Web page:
Queso—unlike flowers or intelligence—is better when it’s artificial. Namely in matters of cheese. The dip that melds cheese and chili peppers, a Tex-Mex signature, relies on the plush texture achieved only with Velveeta or one of its processed brethren. Extensive R&D for Oaky’s Tex Mex in Interbay confirmed what owner Matt Davis first learned on a research foray from Austin to El Paso: Fancy queso is mediocre queso. “Either we do it with cheap cheese or we aren’t doing it.”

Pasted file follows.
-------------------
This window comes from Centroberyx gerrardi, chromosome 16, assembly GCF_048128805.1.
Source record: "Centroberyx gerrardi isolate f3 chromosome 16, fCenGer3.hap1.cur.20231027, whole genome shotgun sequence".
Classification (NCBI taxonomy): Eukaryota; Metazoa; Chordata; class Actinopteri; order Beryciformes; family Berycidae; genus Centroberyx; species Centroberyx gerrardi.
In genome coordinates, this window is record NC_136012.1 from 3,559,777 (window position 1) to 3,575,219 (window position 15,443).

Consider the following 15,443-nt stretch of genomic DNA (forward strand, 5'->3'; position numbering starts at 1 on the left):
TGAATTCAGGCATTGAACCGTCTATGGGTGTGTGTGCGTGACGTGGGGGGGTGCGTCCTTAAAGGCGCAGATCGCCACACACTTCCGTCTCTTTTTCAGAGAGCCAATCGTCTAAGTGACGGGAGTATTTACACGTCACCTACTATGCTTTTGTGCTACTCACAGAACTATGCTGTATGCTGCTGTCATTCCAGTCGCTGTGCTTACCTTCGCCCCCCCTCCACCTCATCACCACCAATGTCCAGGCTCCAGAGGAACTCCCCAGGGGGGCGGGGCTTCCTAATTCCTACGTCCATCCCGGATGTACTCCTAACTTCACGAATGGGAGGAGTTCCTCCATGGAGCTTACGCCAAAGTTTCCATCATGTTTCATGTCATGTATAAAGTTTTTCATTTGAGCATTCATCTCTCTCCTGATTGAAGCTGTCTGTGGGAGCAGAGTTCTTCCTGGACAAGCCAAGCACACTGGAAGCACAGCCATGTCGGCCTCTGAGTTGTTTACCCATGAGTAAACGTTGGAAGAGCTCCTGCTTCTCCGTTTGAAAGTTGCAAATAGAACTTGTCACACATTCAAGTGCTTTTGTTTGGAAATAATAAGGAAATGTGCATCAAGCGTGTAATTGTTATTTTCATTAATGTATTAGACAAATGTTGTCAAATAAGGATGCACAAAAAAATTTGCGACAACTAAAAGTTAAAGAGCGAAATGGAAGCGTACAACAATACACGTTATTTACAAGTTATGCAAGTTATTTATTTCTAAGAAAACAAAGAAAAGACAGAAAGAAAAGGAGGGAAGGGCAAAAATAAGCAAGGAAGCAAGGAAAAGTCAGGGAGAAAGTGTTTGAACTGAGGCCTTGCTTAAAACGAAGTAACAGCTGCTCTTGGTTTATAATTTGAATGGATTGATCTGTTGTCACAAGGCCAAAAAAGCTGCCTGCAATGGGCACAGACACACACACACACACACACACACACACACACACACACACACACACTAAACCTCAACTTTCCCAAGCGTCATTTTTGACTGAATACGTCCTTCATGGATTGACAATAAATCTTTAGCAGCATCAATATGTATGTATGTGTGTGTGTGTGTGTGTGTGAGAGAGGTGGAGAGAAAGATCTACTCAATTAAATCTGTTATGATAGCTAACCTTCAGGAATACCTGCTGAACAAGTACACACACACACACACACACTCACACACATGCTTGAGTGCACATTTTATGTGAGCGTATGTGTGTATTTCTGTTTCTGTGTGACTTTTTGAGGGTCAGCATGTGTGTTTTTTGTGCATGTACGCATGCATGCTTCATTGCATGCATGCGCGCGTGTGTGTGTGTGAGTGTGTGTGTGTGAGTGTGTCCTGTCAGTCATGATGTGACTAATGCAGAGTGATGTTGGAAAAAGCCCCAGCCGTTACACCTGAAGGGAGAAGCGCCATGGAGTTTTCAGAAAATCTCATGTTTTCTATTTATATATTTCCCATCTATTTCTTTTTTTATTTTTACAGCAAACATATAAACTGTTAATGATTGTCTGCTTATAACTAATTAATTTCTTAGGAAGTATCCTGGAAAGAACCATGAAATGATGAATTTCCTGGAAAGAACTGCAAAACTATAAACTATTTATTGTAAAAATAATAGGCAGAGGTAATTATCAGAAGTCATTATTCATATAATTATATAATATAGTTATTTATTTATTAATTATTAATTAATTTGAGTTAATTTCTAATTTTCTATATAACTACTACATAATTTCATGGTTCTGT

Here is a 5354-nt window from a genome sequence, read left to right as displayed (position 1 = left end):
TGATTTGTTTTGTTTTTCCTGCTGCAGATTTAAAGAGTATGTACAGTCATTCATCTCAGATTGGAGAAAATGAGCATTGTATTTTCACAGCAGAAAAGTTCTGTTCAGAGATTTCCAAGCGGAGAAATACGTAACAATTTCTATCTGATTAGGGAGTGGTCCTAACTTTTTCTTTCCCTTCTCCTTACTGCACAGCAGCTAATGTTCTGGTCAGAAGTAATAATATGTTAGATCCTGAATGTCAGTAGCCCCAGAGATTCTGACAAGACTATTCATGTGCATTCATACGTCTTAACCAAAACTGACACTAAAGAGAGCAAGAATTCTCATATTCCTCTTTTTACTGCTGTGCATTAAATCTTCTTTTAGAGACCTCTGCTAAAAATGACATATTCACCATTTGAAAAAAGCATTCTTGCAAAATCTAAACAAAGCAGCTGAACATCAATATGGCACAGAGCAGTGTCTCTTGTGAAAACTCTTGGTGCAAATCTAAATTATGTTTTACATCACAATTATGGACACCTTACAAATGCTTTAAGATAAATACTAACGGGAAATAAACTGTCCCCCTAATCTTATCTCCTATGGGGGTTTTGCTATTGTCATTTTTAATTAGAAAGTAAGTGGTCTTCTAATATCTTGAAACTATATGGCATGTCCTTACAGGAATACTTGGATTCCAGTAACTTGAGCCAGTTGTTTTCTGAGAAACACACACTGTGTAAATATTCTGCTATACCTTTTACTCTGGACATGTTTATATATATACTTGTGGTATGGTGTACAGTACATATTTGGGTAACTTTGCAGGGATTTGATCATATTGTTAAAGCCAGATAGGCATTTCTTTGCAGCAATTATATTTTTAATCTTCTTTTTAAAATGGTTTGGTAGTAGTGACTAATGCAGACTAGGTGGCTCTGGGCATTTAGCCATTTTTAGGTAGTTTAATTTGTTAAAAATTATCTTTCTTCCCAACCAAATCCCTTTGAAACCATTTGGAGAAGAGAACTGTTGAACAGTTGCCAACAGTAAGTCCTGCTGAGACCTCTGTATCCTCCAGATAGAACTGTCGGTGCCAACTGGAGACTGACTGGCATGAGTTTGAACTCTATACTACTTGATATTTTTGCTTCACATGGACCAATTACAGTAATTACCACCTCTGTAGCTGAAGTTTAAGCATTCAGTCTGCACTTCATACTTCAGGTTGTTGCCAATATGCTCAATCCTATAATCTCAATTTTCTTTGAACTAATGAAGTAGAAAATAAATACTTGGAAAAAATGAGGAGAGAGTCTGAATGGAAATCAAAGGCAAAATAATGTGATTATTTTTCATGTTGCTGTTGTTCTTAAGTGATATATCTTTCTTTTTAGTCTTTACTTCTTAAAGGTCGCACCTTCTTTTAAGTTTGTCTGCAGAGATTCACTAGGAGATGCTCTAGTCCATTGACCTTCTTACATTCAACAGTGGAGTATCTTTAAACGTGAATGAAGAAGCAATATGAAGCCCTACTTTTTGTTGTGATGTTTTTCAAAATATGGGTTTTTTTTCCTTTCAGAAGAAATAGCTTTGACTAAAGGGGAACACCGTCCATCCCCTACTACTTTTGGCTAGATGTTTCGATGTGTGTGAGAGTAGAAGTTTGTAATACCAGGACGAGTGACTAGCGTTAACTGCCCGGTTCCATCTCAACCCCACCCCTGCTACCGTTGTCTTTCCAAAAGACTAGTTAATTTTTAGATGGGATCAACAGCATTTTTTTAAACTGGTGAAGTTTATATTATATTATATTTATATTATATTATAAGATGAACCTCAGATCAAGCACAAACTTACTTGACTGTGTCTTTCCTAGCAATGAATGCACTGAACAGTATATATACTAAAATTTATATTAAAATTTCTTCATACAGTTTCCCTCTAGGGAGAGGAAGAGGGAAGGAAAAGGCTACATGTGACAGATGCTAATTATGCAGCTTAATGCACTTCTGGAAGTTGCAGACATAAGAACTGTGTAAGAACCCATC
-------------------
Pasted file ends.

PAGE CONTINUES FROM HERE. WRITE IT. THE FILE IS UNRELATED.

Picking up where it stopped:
That’s why Oaky’s version gently resists when you plunge a chip into its sunny depths. Suspended in perennial meltiness, it delivers that sodium high inherent to decadent appetizers—swiftly followed by heat from a confetti of smoked jalapenos. Most customers order it Bob Armstrong–style, which involves smoked chorizo, pico de gallo, guacamole, and a legend about a Texas land commissioner who preferred that his queso masquerade as layer dip. The stuff has proved surprisingly versatile, says Davis, garnishing everything from fries and chimichangas to brisket chili. Customers order so much, he says, “I programmed a button in our POS system that just says ‘put queso on it.’”

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